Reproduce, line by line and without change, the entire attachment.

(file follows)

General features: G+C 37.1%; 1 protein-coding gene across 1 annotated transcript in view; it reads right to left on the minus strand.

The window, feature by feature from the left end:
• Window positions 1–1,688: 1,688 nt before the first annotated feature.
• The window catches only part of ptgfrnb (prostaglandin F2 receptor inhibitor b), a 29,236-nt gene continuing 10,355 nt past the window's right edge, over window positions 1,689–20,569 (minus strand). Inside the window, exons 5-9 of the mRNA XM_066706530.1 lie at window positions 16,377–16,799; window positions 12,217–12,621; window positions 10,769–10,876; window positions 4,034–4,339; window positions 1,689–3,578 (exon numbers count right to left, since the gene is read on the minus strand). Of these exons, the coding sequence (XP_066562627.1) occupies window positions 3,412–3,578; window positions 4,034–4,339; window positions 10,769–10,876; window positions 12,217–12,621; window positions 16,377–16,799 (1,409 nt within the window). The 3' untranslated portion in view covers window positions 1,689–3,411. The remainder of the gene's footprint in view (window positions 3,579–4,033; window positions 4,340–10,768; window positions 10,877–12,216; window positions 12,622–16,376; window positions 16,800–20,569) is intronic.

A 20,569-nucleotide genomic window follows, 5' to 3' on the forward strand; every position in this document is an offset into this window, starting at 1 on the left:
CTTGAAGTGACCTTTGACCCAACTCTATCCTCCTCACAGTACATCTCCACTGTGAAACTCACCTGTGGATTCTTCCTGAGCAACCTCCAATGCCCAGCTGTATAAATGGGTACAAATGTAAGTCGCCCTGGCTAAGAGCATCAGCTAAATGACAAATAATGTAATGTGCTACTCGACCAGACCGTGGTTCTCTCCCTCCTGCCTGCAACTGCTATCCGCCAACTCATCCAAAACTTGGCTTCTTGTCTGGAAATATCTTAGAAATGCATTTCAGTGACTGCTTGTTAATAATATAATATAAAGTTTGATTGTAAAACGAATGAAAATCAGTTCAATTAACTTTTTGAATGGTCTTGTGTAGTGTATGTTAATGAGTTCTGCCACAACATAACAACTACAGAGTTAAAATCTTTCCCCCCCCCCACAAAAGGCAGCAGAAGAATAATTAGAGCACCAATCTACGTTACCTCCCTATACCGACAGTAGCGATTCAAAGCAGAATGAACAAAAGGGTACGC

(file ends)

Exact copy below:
General features: G+C 37.1%; 1 protein-coding gene across 1 annotated transcript in view; it reads right to left on the minus strand.

The window, feature by feature from the left end:
• Window positions 1–1,688: 1,688 nt before the first annotated feature.
• The window catches only part of ptgfrnb (prostaglandin F2 receptor inhibitor b), a 29,236-nt gene continuing 10,355 nt past the window's right edge, over window positions 1,689–20,569 (minus strand). Inside the window, exons 5-9 of the mRNA XM_066706530.1 lie at window positions 16,377–16,799; window positions 12,217–12,621; window positions 10,769–10,876; window positions 4,034–4,339; window positions 1,689–3,578 (exon numbers count right to left, since the gene is read on the minus strand). Of these exons, the coding sequence (XP_066562627.1) occupies window positions 3,412–3,578; window positions 4,034–4,339; window positions 10,769–10,876; window positions 12,217–12,621; window positions 16,377–16,799 (1,409 nt within the window). The 3' untranslated portion in view covers window positions 1,689–3,411. The remainder of the gene's footprint in view (window positions 3,579–4,033; window positions 4,340–10,768; window positions 10,877–12,216; window positions 12,622–16,376; window positions 16,800–20,569) is intronic.

A 20,569-nucleotide genomic window follows, 5' to 3' on the forward strand; every position in this document is an offset into this window, starting at 1 on the left:
CTTGAAGTGACCTTTGACCCAACTCTATCCTCCTCACAGTACATCTCCACTGTGAAACTCACCTGTGGATTCTTCCTGAGCAACCTCCAATGCCCAGCTGTATAAATGGGTACAAATGTAAGTCGCCCTGGCTAAGAGCATCAGCTAAATGACAAATAATGTAATGTGCTACTCGACCAGACCGTGGTTCTCTCCCTCCTGCCTGCAACTGCTATCCGCCAACTCATCCAAAACTTGGCTTCTTGTCTGGAAATATCTTAGAAATGCATTTCAGTGACTGCTTGTTAATAATATAATATAAAGTTTGATTGTAAAACGAATGAAAATCAGTTCAATTAACTTTTTGAATGGTCTTGTGTAGTGTATGTTAATGAGTTCTGCCACAACATAACAACTACAGAGTTAAAATCTTTCCCCCCCCCCACAAAAGGCAGCAGAAGAATAATTAGAGCACCAATCTACGTTACCTCCCTATACCGACAGTAGCGATTCAAAGCAGAATGAACAAAAGGGTACGC